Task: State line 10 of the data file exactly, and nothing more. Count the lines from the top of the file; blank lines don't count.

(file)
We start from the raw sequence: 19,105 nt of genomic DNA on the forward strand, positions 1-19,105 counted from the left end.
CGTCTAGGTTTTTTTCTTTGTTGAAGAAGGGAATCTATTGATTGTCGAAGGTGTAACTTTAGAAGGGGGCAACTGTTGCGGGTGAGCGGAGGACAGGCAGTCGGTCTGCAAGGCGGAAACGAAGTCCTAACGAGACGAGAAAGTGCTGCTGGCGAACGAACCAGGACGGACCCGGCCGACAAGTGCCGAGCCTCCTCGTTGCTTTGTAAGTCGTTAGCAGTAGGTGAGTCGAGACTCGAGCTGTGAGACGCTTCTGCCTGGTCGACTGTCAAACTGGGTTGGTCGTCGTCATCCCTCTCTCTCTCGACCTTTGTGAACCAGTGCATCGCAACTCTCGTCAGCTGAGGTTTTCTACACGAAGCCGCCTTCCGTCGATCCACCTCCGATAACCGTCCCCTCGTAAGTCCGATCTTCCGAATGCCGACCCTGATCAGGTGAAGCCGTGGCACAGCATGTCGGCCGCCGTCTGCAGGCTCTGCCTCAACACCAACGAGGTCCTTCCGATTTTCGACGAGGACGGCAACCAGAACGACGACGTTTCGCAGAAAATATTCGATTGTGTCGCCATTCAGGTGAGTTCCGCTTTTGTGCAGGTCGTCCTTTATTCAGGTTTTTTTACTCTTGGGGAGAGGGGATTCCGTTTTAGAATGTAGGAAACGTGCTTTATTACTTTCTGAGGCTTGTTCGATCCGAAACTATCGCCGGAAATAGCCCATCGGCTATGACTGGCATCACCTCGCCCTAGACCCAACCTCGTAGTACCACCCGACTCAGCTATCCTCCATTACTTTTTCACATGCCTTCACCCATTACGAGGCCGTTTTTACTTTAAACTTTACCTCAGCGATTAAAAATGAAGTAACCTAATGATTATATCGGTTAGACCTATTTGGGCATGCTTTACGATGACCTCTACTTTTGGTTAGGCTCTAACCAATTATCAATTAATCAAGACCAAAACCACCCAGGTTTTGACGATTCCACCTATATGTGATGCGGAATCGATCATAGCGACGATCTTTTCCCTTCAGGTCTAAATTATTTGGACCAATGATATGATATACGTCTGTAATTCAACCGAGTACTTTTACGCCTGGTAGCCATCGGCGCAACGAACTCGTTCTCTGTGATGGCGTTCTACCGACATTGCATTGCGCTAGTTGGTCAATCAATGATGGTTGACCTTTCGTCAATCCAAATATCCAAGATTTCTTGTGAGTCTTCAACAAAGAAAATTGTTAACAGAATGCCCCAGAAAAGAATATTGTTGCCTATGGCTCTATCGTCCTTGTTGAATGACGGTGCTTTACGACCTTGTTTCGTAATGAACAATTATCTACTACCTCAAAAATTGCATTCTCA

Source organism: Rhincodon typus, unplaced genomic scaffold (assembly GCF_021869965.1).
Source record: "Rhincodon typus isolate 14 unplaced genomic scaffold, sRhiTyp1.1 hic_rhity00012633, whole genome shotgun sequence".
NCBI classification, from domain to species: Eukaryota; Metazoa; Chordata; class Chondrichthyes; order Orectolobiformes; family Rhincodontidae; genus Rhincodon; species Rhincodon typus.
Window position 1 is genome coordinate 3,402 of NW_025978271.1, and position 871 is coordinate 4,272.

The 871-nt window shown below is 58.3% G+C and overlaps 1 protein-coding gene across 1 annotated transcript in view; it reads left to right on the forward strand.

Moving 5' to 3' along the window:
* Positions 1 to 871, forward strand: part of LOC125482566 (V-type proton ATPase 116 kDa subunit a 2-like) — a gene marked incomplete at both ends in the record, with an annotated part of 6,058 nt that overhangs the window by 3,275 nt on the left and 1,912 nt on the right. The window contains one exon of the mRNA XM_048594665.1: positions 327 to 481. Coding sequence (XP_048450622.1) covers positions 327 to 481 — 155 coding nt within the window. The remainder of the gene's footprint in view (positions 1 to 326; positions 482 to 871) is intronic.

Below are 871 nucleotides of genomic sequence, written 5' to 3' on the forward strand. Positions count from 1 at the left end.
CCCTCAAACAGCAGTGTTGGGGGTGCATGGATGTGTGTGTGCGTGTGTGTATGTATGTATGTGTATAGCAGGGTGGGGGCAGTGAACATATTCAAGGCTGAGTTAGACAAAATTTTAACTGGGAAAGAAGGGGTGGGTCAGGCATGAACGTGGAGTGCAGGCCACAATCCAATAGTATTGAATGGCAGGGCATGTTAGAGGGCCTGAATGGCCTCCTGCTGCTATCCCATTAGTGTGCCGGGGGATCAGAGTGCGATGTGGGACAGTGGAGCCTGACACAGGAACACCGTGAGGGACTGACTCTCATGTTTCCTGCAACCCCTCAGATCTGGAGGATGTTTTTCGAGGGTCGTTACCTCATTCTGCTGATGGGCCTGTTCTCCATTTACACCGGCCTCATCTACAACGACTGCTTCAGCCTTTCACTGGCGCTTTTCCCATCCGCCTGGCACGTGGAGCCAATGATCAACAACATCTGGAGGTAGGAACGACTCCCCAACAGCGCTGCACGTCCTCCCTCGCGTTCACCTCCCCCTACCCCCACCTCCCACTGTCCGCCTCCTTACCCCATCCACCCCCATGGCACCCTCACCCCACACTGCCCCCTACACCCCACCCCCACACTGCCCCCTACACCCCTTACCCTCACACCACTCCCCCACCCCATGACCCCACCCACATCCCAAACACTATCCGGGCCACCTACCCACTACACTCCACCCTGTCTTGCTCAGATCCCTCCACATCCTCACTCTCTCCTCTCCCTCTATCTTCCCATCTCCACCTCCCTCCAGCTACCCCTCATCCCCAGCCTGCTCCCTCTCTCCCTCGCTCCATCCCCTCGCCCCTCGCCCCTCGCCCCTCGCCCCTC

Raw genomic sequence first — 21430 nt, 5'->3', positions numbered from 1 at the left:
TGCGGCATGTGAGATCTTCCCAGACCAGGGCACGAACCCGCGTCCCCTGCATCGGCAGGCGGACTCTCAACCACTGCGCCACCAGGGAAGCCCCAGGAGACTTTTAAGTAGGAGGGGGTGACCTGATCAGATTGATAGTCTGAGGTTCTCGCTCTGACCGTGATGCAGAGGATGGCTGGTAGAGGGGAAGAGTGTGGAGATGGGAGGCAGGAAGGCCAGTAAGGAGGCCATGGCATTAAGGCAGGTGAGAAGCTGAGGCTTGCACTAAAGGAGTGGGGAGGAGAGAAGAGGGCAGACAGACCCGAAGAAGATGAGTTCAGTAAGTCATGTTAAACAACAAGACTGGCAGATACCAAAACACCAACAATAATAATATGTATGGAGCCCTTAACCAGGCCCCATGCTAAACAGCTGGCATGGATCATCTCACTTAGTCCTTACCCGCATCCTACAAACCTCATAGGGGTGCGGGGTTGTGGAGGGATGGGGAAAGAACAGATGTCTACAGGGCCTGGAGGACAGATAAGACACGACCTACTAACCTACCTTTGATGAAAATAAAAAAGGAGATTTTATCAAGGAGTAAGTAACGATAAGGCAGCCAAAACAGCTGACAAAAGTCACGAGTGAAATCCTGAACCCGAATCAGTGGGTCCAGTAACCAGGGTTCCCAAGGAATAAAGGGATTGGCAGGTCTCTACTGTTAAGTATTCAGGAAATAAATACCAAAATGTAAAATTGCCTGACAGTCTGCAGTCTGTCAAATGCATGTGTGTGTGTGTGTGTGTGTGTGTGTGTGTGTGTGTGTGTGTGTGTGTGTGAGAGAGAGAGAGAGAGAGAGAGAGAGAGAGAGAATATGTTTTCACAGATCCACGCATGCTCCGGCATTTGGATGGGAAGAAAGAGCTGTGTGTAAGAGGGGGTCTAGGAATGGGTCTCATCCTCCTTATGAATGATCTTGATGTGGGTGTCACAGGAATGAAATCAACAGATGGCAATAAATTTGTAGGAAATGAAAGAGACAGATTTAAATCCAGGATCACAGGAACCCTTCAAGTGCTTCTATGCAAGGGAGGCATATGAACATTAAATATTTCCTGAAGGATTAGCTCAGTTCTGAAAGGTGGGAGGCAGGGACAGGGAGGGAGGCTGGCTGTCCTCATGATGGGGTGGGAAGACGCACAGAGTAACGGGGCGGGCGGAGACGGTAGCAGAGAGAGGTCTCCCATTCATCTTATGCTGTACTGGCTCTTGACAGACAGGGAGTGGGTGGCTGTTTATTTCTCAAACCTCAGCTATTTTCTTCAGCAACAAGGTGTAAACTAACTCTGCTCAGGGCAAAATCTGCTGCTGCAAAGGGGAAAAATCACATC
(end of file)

Below are 871 nucleotides of genomic sequence, written 5' to 3' on the forward strand. Positions count from 1 at the left end.